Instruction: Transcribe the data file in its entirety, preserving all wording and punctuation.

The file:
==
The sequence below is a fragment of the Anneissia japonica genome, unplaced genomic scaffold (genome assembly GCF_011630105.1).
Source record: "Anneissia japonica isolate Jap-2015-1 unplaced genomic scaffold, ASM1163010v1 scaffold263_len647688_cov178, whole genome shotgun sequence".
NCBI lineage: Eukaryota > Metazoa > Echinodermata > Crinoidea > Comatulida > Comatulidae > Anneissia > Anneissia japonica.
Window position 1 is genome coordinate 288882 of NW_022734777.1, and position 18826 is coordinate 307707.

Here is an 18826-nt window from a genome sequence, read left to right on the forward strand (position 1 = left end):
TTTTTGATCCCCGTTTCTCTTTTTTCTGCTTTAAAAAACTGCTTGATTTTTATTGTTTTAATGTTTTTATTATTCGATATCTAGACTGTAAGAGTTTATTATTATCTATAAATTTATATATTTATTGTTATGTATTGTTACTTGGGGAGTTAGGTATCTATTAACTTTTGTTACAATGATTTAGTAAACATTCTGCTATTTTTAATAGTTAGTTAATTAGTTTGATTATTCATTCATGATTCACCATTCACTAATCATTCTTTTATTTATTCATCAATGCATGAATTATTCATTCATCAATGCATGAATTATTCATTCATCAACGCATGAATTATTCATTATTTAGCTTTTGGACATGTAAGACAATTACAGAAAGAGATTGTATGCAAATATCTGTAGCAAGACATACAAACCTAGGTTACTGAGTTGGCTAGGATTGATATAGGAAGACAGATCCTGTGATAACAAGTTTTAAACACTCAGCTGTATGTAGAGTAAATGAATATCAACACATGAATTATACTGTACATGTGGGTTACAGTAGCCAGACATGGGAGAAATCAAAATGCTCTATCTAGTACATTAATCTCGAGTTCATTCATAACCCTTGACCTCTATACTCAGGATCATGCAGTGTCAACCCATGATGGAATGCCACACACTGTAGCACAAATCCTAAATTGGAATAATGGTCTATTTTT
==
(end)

The sequence below is a fragment of the Anneissia japonica genome, unplaced genomic scaffold (genome assembly GCF_011630105.1).
Source record: "Anneissia japonica isolate Jap-2015-1 unplaced genomic scaffold, ASM1163010v1 scaffold263_len647688_cov178, whole genome shotgun sequence".
NCBI lineage: Eukaryota > Metazoa > Echinodermata > Crinoidea > Comatulida > Comatulidae > Anneissia > Anneissia japonica.
Window position 1 is genome coordinate 288882 of NW_022734777.1, and position 18826 is coordinate 307707.

Here is an 18826-nt window from a genome sequence, read left to right on the forward strand (position 1 = left end):
TTTTTGATCCCCGTTTCTCTTTTTTCTGCTTTAAAAAACTGCTTGATTTTTATTGTTTTAATGTTTTTATTATTCGATATCTAGACTGTAAGAGTTTATTATTATCTATAAATTTATATATTTATTGTTATGTATTGTTACTTGGGGAGTTAGGTATCTATTAACTTTTGTTACAATGATTTAGTAAACATTCTGCTATTTTTAATAGTTAGTTAATTAGTTTGATTATTCATTCATGATTCACCATTCACTAATCATTCTTTTATTTATTCATCAATGCATGAATTATTCATTCATCAATGCATGAATTATTCATTCATCAACGCATGAATTATTCATTATTTAGCTTTTGGACATGTAAGACAATTACAGAAAGAGATTGTATGCAAATATCTGTAGCAAGACATACAAACCTAGGTTACTGAGTTGGCTAGGATTGATATAGGAAGACAGATCCTGTGATAACAAGTTTTAAACACTCAGCTGTATGTAGAGTAAATGAATATCAACACATGAATTATACTGTACATGTGGGTTACAGTAGCCAGACATGGGAGAAATCAAAATGCTCTATCTAGTACATTAATCTCGAGTTCATTCATAACCCTTGACCTCTATACTCAGGATCATGCAGTGTCAACCCATGATGGAATGCCACACACTGTAGCACAAATCCTAAATTGGAATAATGGTCTATTTTT